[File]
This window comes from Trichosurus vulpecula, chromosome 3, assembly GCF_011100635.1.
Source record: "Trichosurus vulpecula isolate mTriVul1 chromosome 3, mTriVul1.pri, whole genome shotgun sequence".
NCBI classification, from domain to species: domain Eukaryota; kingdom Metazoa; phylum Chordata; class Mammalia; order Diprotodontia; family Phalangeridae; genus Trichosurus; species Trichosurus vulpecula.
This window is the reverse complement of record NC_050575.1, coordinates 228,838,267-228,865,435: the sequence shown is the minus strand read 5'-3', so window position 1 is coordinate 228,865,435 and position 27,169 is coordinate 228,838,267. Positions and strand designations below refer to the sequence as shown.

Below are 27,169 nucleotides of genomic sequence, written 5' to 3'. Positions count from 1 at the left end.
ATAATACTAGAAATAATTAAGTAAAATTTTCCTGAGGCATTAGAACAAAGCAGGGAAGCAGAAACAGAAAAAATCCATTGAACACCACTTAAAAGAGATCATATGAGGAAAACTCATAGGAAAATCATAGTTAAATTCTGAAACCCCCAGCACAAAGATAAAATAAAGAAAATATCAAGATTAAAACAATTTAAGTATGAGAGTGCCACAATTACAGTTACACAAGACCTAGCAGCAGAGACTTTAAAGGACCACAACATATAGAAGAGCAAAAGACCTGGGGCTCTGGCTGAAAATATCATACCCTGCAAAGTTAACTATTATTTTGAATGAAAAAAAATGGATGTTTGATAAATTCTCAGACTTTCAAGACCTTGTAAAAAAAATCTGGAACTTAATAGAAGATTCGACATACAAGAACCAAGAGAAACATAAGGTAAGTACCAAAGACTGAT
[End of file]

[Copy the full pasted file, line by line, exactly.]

This window comes from Trichosurus vulpecula, chromosome 3, assembly GCF_011100635.1.
Source record: "Trichosurus vulpecula isolate mTriVul1 chromosome 3, mTriVul1.pri, whole genome shotgun sequence".
NCBI classification, from domain to species: domain Eukaryota; kingdom Metazoa; phylum Chordata; class Mammalia; order Diprotodontia; family Phalangeridae; genus Trichosurus; species Trichosurus vulpecula.
This window is the reverse complement of record NC_050575.1, coordinates 228,838,267-228,865,435: the sequence shown is the minus strand read 5'-3', so window position 1 is coordinate 228,865,435 and position 27,169 is coordinate 228,838,267. Positions and strand designations below refer to the sequence as shown.

Below are 27,169 nucleotides of genomic sequence, written 5' to 3'. Positions count from 1 at the left end.
ATAATACTAGAAATAATTAAGTAAAATTTTCCTGAGGCATTAGAACAAAGCAGGGAAGCAGAAACAGAAAAAATCCATTGAACACCACTTAAAAGAGATCATATGAGGAAAACTCATAGGAAAATCATAGTTAAATTCTGAAACCCCCAGCACAAAGATAAAATAAAGAAAATATCAAGATTAAAACAATTTAAGTATGAGAGTGCCACAATTACAGTTACACAAGACCTAGCAGCAGAGACTTTAAAGGACCACAACATATAGAAGAGCAAAAGACCTGGGGCTCTGGCTGAAAATATCATACCCTGCAAAGTTAACTATTATTTTGAATGAAAAAAAATGGATGTTTGATAAATTCTCAGACTTTCAAGACCTTGTAAAAAAAATCTGGAACTTAATAGAAGATTCGACATACAAGAACCAAGAGAAACATAAGGTAAGTACCAAAGACTGAT